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Violence injuries fall 12 per cent

24 April 2008

Two boys fighting

Serious violence fell sharply in England and Wales in 2007, according to the annual Violence and Society Research Group study of assault-related injuries.

The study found a 12 per cent drop in violence-related attendances to hospital Accident and Emergency departments compared to the previous year. An estimated 322,000 people attended hospital casualty departments following assaults – 43,000 fewer than in 2006.

The results confirm the Group’s finding last year that relaxing the licensing laws has not increased violence levels.

The research team analysed attendances data from a representative sample of accident and emergency departments across England and Wales, including major city hospitals. They found that attacks were down on adult males and females of all age groups.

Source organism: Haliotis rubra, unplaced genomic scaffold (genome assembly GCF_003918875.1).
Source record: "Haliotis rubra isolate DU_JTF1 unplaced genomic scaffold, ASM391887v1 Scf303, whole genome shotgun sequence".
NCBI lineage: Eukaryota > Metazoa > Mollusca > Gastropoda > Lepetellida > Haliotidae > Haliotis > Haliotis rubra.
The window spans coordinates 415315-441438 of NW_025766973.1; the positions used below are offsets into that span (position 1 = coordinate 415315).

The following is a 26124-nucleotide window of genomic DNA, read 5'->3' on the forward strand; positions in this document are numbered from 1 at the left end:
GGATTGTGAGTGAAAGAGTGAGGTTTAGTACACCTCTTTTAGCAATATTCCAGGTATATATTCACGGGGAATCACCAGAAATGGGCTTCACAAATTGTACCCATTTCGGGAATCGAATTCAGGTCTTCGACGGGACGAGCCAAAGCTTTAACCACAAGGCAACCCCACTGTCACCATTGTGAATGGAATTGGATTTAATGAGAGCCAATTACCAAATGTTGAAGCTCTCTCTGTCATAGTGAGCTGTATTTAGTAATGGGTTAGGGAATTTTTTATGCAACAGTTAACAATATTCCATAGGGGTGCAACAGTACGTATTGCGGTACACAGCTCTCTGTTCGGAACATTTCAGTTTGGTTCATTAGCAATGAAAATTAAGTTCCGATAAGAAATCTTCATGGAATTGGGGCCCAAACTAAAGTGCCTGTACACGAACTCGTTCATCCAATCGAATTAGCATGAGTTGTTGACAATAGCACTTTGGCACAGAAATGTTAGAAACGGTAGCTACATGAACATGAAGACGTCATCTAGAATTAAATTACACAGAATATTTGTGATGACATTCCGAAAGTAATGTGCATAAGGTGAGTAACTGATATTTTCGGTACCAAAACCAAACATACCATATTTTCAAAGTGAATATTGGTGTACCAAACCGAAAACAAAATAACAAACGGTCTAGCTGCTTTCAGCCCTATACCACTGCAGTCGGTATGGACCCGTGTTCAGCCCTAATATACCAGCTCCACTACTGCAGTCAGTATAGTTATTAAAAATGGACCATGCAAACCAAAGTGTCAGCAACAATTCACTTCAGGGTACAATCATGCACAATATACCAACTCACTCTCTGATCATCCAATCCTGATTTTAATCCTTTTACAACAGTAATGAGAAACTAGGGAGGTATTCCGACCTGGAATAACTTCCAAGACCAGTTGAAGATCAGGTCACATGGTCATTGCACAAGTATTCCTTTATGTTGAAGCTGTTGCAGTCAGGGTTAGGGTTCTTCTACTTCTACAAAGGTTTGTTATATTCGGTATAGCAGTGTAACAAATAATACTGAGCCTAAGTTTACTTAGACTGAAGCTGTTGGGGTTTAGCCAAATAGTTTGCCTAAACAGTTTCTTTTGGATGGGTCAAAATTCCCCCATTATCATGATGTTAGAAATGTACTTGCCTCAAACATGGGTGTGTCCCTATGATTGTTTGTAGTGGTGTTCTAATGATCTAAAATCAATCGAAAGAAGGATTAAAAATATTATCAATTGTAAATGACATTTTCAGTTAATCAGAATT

Young men remained the most likely to be assaulted, with violence levels highest on Saturday and Sunday. However, even the 18-30 age group saw a fall in violent attacks, down from an estimated 173,433 injury victims in 2006 to 148,000 in 2007.

The only population group experiencing an increase in violence-related injuries were children aged 0 to 10, where incidents more than doubled. An estimated 8,067 children suffered injuries in 2007, up from 3,805 the previous year.

Violence and Society Research Group director Professor Jonathan Shepherd, who pioneered the use of A&E data to research violence trends, said: "Last year, we saw a 2 per cent fall in violence-related serious injuries, suggesting that the 2005 Licensing Act had not had the feared effect on city centre assaults. This year’s 12 per cent fall confirms that.

"Our annual violence study has now recorded a consistent drop in serious injuries since 2000. The A&E data suggests overall violence is coming under control, possibly through better targeted policing and the work of local Crime and Disorder Reduction Partnerships.

"The one worrying trend from this year’s survey is the increase in assaults on young children, although the overall numbers still remain low. It is not clear whether this increase is caused by parents and carers – there is also evidence that violence between children in schools and public places may also be responsible. Whatever the cause, the roles of child safeguarding agencies such as the police, the NHS and local authorities, should be enhanced to deal with this problem."